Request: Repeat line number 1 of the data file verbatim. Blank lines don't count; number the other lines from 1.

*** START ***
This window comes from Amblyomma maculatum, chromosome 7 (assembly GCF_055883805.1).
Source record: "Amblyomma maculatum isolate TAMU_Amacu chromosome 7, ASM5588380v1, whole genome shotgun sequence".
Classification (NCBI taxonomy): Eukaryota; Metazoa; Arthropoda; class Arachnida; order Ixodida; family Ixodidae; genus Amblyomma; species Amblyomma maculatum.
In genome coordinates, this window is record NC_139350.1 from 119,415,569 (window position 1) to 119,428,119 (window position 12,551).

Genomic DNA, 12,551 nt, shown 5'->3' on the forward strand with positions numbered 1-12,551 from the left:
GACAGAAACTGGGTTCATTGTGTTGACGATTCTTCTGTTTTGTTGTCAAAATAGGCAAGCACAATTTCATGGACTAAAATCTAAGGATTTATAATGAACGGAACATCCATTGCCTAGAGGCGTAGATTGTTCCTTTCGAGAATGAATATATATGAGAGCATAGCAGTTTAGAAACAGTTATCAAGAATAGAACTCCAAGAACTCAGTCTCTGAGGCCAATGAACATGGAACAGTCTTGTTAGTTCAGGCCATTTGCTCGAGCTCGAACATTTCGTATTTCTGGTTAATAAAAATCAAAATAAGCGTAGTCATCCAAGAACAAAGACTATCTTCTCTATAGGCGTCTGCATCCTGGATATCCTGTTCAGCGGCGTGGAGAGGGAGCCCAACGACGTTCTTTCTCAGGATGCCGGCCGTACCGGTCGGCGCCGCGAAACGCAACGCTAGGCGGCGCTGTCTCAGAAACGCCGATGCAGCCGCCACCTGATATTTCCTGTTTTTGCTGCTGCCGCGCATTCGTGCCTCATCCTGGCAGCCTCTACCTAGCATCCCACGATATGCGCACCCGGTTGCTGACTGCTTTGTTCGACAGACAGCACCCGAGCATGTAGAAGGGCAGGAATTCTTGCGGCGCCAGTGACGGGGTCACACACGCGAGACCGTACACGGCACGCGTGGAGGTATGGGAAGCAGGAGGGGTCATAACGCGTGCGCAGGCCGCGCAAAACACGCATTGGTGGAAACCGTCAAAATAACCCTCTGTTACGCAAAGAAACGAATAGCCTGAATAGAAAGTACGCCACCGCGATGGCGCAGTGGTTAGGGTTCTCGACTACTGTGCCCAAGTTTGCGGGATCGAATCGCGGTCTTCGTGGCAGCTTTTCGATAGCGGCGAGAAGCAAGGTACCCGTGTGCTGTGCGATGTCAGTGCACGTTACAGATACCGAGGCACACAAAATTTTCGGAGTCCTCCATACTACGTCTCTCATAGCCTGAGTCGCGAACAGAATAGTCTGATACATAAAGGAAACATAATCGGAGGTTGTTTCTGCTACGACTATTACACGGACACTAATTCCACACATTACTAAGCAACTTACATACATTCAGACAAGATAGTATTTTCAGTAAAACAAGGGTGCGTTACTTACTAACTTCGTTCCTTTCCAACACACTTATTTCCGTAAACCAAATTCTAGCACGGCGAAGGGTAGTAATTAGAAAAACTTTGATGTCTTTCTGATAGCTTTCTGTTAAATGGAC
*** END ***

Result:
This window comes from Amblyomma maculatum, chromosome 7 (assembly GCF_055883805.1).